January 13, 2022

You probably don't need a knowledge garden

Theo Marin

Theo Marin

What if our tools fit the messy reality of our day-to-day?

You probably don't need a knowledge garden

When it comes to taking notes, we often find ourselves attempting to build a wiki-style knowledge base, knowledge graph, digital garden, or similar. While these aren’t all the same thing, there is a common denominator: the idea that we consistently document knowledge in an organized way so that we can revisit it and benefit from it over time. Let’s call this concept a “knowledge garden”.

(Note: while this idea, and much of what follows, can apply to shared notes, we’re mostly focused on a personal / individual use case here).

The Versailles gardens.

The reality is that, except for the most determined gardeners, a beautiful knowledge garden is unattainable. Even more, it’s not what we need to do our best work.

Building a knowledge garden may feel like something we want to do or should do, but it doesn’t align with our day-to-day reality.

Reality is messy.

We write things down, and most things are relevant only in the moment or for a short period of time. As time goes by, the usefulness of our notes usually decays rather quickly.

We brainstorm, pause, come back later, find parts of it to no longer be compelling, re-work what we have, and maybe share certain parts.

We get interrupted while in the middle of a task, or have a sudden thought about something unrelated.

We come up with ideas in fits and bursts, and go on tangents that may or may not come in handy later on.

More often than not, we are dealing with works-in-progress. Things are inconclusive, we’re in the middle of working through our thoughts and getting them in order, new information comes in, we have to switch contexts, multiple things are going on at once, things are useful for a short time before our attention shifts elsewhere… This is the kind of state we’re usually in.

Let’s embrace messiness.

Workshop (Photo by Adam Patterson on Unsplash) Your workshop can be messy, but you know where things are and it gives you the space to get stuff done. Our notetaking tools should work like this too.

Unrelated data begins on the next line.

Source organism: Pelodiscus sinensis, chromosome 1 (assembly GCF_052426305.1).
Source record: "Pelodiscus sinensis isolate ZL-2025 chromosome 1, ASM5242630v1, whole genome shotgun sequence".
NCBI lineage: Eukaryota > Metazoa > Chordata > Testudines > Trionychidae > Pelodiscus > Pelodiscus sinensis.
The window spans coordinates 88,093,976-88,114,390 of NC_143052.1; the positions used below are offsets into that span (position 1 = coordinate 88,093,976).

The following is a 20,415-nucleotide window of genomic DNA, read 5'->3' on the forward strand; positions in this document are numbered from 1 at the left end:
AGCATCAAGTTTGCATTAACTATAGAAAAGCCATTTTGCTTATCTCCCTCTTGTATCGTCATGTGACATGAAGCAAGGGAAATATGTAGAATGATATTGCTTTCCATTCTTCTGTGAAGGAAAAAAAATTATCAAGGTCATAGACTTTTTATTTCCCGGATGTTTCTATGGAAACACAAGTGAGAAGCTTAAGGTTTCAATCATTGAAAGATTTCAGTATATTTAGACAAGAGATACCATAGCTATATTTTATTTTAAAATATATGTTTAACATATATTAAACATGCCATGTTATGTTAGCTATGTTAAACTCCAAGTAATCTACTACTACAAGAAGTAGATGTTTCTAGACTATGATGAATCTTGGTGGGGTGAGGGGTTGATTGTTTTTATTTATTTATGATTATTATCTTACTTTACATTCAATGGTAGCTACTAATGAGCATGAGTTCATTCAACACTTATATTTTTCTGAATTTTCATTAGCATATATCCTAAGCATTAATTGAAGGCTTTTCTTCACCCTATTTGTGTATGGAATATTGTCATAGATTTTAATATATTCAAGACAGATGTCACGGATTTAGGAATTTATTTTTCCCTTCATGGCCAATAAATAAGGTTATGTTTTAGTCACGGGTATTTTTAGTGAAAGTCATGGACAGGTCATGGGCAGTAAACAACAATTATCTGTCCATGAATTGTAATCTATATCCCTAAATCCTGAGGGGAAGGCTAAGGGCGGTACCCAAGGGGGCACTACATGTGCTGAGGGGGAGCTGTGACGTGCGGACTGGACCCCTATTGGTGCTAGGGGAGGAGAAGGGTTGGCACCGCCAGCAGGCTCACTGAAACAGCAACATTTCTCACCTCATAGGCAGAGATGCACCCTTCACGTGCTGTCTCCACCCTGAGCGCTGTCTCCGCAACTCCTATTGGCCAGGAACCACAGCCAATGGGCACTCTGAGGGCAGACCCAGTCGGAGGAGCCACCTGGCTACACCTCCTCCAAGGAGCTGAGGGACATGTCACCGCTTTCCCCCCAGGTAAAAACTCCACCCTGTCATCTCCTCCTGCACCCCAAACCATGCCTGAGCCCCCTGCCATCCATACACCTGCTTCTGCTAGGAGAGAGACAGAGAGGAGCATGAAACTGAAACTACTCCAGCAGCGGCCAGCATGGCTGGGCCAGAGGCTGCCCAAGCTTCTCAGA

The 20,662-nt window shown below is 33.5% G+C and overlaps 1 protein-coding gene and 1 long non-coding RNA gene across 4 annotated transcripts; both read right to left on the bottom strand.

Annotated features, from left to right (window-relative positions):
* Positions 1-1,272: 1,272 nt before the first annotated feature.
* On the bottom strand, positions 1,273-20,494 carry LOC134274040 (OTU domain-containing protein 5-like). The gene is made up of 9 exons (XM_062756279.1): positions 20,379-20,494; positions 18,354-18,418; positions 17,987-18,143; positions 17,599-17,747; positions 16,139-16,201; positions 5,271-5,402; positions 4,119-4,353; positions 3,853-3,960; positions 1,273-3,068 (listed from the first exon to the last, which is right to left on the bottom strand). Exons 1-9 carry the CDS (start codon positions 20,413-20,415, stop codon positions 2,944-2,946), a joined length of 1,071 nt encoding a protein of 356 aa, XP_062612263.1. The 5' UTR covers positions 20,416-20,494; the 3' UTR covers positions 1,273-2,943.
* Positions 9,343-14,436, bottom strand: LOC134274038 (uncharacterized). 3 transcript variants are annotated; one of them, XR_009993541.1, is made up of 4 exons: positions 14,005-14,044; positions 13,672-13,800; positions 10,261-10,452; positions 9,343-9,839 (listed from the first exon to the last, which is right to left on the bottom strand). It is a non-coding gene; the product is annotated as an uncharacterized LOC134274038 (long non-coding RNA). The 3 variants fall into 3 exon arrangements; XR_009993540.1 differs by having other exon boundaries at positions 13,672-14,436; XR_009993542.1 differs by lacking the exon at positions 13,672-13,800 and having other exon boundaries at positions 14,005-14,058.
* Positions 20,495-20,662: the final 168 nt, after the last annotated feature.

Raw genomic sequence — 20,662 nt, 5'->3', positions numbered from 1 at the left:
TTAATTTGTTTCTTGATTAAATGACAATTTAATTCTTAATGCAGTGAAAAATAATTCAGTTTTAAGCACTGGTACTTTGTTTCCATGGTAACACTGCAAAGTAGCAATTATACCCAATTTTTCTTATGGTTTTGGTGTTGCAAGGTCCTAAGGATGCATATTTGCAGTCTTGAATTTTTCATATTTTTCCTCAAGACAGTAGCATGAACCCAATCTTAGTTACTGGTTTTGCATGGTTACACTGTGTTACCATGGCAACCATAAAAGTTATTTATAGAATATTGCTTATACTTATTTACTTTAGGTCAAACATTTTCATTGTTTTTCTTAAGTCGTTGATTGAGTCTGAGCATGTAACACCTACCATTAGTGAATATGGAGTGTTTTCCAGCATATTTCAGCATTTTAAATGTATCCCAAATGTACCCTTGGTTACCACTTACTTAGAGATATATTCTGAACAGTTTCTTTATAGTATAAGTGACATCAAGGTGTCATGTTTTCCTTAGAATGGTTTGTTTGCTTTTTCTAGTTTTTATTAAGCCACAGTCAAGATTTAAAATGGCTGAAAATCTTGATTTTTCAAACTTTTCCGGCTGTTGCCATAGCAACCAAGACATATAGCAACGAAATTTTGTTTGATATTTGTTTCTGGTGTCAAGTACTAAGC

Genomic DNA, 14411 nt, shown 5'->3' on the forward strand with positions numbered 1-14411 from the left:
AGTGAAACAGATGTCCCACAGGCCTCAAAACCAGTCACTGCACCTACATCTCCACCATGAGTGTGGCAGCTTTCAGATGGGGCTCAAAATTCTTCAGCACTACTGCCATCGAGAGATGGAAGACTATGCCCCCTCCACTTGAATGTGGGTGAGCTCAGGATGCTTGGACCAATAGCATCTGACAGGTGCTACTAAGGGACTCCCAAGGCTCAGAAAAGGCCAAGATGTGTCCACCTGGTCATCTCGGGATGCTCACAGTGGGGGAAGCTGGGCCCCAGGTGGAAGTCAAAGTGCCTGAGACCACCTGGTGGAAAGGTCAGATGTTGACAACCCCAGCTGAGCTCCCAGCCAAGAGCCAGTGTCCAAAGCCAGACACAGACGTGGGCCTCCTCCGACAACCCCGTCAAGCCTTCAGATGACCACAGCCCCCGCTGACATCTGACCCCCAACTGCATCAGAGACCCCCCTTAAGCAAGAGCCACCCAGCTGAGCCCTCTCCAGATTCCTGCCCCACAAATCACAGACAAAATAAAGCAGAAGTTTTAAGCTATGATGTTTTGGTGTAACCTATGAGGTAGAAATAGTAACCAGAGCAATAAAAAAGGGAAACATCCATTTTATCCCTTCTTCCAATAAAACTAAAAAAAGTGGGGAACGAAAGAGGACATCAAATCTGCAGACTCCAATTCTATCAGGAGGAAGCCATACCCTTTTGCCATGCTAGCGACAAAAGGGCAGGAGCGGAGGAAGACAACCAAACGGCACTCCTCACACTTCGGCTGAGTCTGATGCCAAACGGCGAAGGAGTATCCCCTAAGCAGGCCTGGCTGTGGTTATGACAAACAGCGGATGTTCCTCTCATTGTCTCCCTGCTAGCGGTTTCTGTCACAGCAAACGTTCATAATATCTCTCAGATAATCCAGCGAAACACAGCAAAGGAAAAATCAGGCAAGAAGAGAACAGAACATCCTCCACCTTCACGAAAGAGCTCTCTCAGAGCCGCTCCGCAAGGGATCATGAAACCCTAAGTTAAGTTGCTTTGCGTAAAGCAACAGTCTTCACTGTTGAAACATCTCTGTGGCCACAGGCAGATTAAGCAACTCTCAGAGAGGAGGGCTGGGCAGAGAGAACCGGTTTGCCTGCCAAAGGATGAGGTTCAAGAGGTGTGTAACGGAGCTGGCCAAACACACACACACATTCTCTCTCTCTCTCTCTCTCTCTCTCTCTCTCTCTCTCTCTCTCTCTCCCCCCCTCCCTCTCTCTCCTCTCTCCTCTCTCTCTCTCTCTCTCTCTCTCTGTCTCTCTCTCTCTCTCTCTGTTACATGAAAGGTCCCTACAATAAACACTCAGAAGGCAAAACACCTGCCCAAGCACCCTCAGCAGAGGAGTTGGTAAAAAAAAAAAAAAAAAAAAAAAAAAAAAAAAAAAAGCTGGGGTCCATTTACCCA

The trail of artifacts that we create in the process is meant only to serve us in the act of building. They’re not for show - not about impressing others, or for us to admire. We’re in motion. Work is in progress. We can arrange things however we like, such that the things we need in the moment are at our fingertips. The goal is getting stuff done.

Our mess is synonymous with progress, with adapting to change, with the freedom to shape our environment according to what we’re trying to accomplish.

We’d benefit from tools that are designed to assist us in navigating our messy reality. Tools that don’t promise the perfect outcome, but instead support us in our imperfect endeavors. Tools that don’t require massive levels of dedication on our part to make them work - but rather tools that ergonomically fit into our hectic lives and that make the mess a little more manageable.

Bytebase serves our messy reality.

Bytebase is the working memory that enables us to execute on what we’re doing throughout our day. It acknowledges that reality is chaotic, that progress is non-linear, and that our day sometimes unfolds in unexpected ways. It empowers us to capture and work through thoughts without the pressure to make them look good. It gives us a place to hone in on what matters most at this moment, and handle challenges that are thrown our way just a little bit better.

Make your Work

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